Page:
Siem Reap, Cambodia

Siem Reap in northwest Cambodia is the gateway to Angor, a UNESCO World Heritage Site. In addition to those nearby ancient temples, there are plenty of things to see and do in the Old Town of Siem Reap. This gallery showcases some of the highlights.

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1 Introduction to Siem Reap, Cambodia

Siem Reap in northwest Cambodia was virtually unknown to Western cultures until Henri Mouhot, a French naturalist, explored the ruins of the Angkor region in 1860. This triggered an influx of curiosity seekers. Today, more than two million tourists visit this fascinating UNESCO World Heritage Site. They all stay at “Temple Town,” a nickname given to Siem Reap. Its actual name translates to “Defeat of Siam,” a reference to the 16th century battles between the Khmer and Siamese Empires. This city of about 250,000 residents is worth an extra day or two to explore for its own merits.

Art Market Bridge, Krong Siem Reap, Cambodia
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2 Wat Preah Prohm Rath in Siem Reap, Cambodia

The origin of Wat Preah Prohm Rath dates back to the 16th century. The monastery was built in honor of Preah Ang Chang-han Hoy. This monk lived from 1358 until 1456. According to legend, when his boat was cut in half by a Siamese crocodile on Tonlé Sap Lake, he safely came to shore here. An ornate replica of his watercraft is displayed outside of the pagoda. Inside the Ordination Hall called Preah Vihear is a reclining Buddha crafted from the original wooden boat.

Wat Preah Prom Rath Pokambor Ave, Krong Siem Reap, Cambodia
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3 University at Wat Preah Prohm Rath in Siem Reap, Cambodia

This university building is one of the magnificent structures at Wat Preah Prohm Rath. The architectural delights of Siem Reap’s oldest pagoda begin at the 14th century temple gate. You can explore a Buddhist prayer hall, the monastery and an ordination hall. Take time to also appreciate the gallery of painted panels depicting Khmer historical events.

Wat Preah Prom Rath Pokambor Ave, Krong Siem Reap, Cambodia
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4 Garuda Sculpture in Siem Reap, Cambodia

The bas-relief in the center of this fan-like sculpture is Garuda. This Buddhist, mythological deva (or tep in Khmer) has the crowned head of a predatory bird (similar to an eagle) and a human body with extraordinary strength and power. According to legend, their golden wingspan stretched for miles. The parents for this “king of the birds” were Kashyap and Vinata. Also called a Suparna, this supernatural deity is the mortal enemy of the nāga (half snake and half human). They were born by his stepmother, Kadru.

Crn. River Road & Samdech Tep Vong Street, Samdech Tep Vong, Krong Siem Reap, Cambodia
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5 Royal Palace in Siem Reap, Cambodia

People familiar with the lavish Royal Palace in the capital city of Phnom Penh will be disappointed when they see the modest version in Siem Reap. This walled-in complex adjacent to the Siem Reap River was constructed in 1913. It is the official residence for the royal family when visiting the town. It housed Norodom Sihanouk during his first reign as the King of Cambodia from 1941 until 1955. Known as Samdech Euv (father prince), he also was the country’s prime minister and head of state before reclaiming his monarch title in 1993 until 2004.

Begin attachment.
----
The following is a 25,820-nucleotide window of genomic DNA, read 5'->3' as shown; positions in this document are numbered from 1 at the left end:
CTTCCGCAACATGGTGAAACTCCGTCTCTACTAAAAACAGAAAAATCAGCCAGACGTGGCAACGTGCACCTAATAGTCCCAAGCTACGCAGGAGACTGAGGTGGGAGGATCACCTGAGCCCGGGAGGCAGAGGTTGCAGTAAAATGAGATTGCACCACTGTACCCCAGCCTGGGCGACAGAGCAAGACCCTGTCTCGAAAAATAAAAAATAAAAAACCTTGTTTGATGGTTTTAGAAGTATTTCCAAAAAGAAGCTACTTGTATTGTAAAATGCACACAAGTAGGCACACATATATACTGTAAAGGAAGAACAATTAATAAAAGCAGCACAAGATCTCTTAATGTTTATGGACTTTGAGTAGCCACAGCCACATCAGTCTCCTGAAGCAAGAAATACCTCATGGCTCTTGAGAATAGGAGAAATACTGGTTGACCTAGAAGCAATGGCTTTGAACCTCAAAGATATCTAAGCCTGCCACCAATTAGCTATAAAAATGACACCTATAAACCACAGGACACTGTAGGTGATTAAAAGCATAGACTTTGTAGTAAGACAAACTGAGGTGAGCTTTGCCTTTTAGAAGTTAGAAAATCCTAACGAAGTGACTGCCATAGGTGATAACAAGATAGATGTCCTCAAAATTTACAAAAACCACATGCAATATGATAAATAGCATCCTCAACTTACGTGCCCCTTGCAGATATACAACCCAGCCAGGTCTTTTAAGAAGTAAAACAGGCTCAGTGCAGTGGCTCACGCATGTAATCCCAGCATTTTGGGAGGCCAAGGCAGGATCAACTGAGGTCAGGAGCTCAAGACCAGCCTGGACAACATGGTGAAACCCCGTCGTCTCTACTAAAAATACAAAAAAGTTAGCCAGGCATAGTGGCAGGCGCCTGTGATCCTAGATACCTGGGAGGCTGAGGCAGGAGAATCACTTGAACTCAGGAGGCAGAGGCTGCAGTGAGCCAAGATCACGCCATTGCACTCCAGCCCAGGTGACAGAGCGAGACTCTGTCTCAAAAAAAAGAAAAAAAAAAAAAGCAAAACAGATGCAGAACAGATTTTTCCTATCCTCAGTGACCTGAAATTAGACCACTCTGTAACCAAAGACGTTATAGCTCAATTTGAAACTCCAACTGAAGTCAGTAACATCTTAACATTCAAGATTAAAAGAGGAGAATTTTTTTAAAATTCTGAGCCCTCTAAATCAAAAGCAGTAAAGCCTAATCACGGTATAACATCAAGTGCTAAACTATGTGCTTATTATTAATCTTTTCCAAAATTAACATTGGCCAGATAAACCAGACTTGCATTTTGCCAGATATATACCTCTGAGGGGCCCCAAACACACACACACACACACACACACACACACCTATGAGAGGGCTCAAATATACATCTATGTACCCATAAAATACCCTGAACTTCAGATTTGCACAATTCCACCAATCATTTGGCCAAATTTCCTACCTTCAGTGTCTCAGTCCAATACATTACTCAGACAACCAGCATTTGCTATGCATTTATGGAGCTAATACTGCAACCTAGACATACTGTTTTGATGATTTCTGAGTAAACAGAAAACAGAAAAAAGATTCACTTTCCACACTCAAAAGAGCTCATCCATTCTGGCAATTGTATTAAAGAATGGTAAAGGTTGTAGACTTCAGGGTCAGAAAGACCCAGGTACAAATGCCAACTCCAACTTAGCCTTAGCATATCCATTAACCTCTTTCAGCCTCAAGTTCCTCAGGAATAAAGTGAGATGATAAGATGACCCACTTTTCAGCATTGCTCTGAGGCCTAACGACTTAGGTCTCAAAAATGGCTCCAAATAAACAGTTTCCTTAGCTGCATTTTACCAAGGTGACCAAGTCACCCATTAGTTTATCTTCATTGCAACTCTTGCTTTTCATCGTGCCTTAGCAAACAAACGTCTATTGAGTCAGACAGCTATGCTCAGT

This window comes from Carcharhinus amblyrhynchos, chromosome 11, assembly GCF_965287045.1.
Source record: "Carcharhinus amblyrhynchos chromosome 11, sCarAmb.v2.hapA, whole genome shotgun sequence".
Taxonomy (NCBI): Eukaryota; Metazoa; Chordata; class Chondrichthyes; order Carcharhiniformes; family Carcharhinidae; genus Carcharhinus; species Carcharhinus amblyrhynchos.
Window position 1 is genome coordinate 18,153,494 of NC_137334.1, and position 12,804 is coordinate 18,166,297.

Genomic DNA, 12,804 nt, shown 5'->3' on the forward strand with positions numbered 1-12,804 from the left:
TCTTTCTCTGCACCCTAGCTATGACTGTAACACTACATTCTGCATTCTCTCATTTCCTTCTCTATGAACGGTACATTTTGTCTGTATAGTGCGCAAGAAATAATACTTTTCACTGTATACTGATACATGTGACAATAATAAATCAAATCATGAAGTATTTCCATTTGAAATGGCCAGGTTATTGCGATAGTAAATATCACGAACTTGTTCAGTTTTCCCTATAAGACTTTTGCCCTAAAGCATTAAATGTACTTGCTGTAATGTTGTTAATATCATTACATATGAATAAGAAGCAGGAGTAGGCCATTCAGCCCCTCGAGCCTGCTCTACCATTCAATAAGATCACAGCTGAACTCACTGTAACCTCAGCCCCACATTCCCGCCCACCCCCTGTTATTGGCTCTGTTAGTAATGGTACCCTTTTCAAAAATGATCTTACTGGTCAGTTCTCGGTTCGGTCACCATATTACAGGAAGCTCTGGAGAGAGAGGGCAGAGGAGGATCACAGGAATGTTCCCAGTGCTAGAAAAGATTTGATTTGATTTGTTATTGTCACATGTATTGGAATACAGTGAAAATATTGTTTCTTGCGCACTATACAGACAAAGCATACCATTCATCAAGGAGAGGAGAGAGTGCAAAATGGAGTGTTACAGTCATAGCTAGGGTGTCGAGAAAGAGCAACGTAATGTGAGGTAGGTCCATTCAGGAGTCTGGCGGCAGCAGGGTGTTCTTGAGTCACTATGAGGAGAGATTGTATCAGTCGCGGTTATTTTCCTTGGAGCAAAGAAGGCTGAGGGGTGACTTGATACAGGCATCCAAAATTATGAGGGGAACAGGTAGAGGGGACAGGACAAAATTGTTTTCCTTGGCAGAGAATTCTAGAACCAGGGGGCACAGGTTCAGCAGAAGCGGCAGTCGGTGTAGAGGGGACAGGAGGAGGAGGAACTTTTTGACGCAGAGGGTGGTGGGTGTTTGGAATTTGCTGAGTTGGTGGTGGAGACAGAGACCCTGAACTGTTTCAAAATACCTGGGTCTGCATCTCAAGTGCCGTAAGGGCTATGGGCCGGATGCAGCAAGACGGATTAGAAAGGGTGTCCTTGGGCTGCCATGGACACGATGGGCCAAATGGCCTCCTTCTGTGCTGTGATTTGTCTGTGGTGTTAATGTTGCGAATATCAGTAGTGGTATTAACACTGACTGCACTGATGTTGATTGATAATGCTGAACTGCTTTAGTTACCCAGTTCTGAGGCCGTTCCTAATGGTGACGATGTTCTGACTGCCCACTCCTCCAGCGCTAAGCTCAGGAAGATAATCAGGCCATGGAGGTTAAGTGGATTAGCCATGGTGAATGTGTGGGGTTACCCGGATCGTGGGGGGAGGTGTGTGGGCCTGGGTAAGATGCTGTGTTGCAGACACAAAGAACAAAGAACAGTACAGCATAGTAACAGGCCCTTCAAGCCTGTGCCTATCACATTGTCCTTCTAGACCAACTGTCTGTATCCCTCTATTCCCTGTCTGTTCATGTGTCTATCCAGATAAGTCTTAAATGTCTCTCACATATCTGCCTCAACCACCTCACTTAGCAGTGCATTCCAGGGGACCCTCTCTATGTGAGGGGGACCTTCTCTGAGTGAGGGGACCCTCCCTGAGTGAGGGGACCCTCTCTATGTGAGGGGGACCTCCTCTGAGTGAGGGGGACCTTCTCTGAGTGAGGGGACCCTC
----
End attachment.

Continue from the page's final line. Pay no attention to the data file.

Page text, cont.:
NR6 & Charles De Gaulle, Krong Siem Reap, Cambodia
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6 Royal Gardens in Siem Reap, Cambodia

Adjacent to the Royal Palace are the Royal Crusade for Independence Gardens. They are named after King Norodom Sihanouk’s successful campaign in 1953 for freedom from French rule. This collection of tree-lined, public parks – also called the Royal Gardens – offer a delightful respite from the busy Old Town. Look closely at the trees. You will discover fruit bats hanging from the branches.

Preah Ang Chek Preah Ang Chorm NR6, Krong Siem Reap, Cambodia
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7 Ya Tep Shrine in Siem Reap, Cambodia

For millenniums, many Cambodians have believed in a Neak Ta. This is an earthly spirit who protects their land and belongings. In return, they must receive proper homage. The image is typically enshrined in a simple spirit house or hut under a large tree. This one, named the Ya Tep Shrine, is in the center of a traffic roundabout. Most communities have their own version of this supernatural figure. Interestingly, families often have a different spirit shrine to guard their house called a Tevada.

Preah Ang Chek & Ang Chom Shrine, Siem Reap, Cambodia
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8 Mother and Calf Elephant Statue in Siem Reap, Cambodia

The elephant was important during the Khmer Empire evidenced by ancient stone carvings at nearby Angkor. Their primary roles were transportation and heavy labor. They were also used during battles. The cultural reverence of this magnificent animal is still reflected by modern statues like this one in Siem Reap. Unfortunately, Cambodia’s population of Asian elephants is now very small. This decline has occurred despite protection laws signed since the 1990’s preventing their capture or harvesting. It is estimated only 200 to 600 live in the wild across the country. And because they are rarely bred in captivity, the domestic population is also dying out.

Oum Khun St & Pokambor Ave, Krong Siem Reap, Cambodia
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9 Siem Reap River in Siem Reap, Cambodia